NORTH SIOUX CITY, S.D. (AP) — Crews have started taking down sandbags and other containers that were blocking a section of Interstate 29 in North Sioux City, South Dakota. They'd been put there as a temporary levee, as the Big Sioux River headed toward a crest that forecasters believed would set a record.
But the river -- which wasn't expected to reach that crest until tonight -- instead crested overnight, and at a level a couple of feet below the record.
Days of thunderstorms upstream had swelled the river, threatening homes and businesses in three states.
The temporary levee that was built across a section of I-29 forced motorists to make detours along country roads. But National Guard soldiers and state workers started dismantling the levee this morning. The governor's office says the highway should reopen later today.
Floodwaters are still blocking many of the roads connecting South Dakota and Iowa between Sioux Falls and Sioux City.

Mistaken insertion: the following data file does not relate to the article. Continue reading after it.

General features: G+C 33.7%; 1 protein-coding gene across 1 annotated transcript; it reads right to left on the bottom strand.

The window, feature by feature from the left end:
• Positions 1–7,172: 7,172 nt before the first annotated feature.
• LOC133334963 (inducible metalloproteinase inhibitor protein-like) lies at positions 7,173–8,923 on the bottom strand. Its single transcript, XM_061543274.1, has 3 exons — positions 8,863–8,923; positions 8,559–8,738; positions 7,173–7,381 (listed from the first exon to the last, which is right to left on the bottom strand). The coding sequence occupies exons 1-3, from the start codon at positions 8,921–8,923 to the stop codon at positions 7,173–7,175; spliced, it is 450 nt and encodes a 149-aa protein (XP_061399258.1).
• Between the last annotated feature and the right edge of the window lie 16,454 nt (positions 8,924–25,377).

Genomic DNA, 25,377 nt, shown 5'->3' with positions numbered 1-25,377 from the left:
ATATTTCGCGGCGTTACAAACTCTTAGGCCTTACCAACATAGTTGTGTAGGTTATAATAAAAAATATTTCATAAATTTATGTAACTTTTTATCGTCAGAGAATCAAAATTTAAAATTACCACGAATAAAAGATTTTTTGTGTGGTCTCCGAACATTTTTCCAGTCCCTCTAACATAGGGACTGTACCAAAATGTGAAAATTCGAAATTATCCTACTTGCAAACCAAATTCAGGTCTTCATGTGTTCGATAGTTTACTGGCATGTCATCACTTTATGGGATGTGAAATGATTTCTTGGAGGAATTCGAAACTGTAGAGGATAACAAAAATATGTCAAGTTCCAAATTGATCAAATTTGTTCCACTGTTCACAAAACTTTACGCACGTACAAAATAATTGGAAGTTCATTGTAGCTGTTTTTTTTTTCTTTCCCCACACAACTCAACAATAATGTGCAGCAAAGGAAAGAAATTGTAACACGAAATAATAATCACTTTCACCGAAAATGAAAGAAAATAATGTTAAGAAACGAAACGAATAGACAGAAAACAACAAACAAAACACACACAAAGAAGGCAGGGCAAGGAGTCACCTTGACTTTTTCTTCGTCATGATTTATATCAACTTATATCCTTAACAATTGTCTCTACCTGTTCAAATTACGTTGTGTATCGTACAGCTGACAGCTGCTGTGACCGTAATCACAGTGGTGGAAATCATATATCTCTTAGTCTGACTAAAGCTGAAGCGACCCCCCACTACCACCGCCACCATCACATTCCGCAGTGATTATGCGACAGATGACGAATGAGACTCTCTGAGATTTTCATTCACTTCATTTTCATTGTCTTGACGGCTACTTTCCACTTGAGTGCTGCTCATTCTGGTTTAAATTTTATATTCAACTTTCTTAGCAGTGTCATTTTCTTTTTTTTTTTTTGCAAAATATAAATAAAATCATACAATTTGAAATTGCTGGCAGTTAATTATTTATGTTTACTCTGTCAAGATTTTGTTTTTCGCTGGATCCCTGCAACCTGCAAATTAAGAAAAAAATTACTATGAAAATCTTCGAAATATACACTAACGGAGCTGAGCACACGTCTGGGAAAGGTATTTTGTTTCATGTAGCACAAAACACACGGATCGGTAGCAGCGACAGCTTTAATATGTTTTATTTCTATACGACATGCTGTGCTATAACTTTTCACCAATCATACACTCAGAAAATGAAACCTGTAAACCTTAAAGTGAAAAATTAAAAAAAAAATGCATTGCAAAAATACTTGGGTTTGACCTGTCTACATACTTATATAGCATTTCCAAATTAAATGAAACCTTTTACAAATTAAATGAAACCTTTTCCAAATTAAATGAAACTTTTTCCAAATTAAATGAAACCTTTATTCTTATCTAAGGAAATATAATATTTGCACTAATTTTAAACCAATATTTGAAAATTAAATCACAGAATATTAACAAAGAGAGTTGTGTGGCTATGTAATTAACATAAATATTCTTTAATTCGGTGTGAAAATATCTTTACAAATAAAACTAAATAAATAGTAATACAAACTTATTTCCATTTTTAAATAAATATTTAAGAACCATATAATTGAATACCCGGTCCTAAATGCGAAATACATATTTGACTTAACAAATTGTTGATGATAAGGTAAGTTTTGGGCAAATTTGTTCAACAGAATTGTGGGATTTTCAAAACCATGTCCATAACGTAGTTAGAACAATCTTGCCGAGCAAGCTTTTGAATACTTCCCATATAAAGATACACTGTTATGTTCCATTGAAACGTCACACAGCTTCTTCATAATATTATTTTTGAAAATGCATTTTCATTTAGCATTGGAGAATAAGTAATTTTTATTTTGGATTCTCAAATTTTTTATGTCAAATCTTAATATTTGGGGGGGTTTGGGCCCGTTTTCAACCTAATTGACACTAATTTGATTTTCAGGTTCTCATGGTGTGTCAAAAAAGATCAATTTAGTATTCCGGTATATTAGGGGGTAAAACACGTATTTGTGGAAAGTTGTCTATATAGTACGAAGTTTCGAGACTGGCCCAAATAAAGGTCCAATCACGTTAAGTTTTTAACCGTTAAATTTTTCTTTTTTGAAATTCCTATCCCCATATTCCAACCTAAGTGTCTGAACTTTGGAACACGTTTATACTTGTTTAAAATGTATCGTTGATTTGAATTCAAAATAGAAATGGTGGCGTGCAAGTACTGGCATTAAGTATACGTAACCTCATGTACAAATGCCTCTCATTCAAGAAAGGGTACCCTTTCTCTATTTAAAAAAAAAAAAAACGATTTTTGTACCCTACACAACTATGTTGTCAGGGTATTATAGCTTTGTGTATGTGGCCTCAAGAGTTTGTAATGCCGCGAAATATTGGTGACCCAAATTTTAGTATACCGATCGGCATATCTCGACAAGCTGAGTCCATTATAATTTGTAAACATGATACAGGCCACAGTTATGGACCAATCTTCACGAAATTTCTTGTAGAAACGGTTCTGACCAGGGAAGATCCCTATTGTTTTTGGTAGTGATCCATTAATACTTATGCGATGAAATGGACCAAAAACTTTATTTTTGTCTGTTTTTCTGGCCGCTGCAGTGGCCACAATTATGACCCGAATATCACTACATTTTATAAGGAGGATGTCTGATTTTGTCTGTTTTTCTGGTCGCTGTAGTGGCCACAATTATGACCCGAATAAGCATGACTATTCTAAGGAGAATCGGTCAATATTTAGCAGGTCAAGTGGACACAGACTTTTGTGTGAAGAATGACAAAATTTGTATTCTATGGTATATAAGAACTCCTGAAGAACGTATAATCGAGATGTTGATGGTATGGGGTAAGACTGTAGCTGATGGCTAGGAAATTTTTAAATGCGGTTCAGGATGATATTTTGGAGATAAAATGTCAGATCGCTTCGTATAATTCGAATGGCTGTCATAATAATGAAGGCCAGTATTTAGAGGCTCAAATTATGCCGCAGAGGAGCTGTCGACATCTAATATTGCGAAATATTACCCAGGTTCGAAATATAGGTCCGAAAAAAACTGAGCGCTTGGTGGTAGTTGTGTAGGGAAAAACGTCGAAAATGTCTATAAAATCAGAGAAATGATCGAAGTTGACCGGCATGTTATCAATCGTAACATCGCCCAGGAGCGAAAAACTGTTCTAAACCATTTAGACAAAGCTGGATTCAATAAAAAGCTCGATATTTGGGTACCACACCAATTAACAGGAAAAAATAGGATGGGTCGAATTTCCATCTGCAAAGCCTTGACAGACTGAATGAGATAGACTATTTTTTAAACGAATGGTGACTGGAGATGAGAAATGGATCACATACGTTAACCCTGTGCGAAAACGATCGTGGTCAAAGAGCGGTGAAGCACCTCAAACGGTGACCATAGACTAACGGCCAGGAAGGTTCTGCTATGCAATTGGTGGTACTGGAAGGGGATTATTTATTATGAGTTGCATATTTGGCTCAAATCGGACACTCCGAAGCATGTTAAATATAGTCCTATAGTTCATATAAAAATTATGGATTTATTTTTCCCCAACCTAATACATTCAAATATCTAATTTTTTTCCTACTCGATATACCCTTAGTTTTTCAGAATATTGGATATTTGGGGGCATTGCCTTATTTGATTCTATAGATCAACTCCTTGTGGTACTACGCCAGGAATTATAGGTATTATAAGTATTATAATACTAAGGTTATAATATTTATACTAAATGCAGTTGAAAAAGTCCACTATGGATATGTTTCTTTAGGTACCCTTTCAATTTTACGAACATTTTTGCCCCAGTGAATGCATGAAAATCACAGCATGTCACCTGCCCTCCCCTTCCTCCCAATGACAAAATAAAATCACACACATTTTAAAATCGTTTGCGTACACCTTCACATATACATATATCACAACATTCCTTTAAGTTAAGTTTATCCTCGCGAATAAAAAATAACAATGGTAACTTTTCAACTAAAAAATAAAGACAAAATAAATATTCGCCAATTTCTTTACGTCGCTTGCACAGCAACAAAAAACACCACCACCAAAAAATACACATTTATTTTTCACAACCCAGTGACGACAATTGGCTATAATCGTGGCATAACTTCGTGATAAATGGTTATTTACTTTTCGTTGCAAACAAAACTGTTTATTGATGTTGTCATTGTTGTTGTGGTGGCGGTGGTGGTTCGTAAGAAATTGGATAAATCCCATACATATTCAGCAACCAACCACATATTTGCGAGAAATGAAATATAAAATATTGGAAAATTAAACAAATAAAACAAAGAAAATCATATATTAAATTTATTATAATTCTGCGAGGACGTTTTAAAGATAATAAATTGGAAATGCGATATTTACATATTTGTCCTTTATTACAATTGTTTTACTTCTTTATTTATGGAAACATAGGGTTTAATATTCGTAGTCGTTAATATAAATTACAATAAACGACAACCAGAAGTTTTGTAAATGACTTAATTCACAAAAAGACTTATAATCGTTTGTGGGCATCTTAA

157-a-10-(Joe Kelly, deputy director, Minnesota Homeland Security and Emergency Management, in AP interview)-"deluge type rains"-Joe Kelly, with the Minnesota Emergency Management Agency, says the state is used to rain in the spring, but not what's happening now. (20 Jun 2014)
<<CUT *157 (06/20/14)££ 00:10 "deluge type rains"
156-a-12-(Joe Kelly, deputy director, Minnesota Homeland Security and Emergency Management, in AP interview)-"ahead of them"-Joe Kelly, with the Minnesota Emergency Management Agency, says they are just at the beginning of the response phase. (20 Jun 2014)
<<CUT *156 (06/20/14)££ 00:12 "ahead of them"
APPHOTO RPDL107: A group of South Dakota National Guard soldiers load sandbags from a levee across Interstate 29 that blocked traffic between Iowa and South Dakota, Friday, June 20, 2014, in North Sioux City, S.D. The National Weather Service says the Big Sioux River where Iowa, Nebraska and South Dakota meet already crested at a level lower than expected. (AP Photo/Dirk Lammers) (20 Jun 2014)
<<APPHOTO RPDL107 (06/20/14)££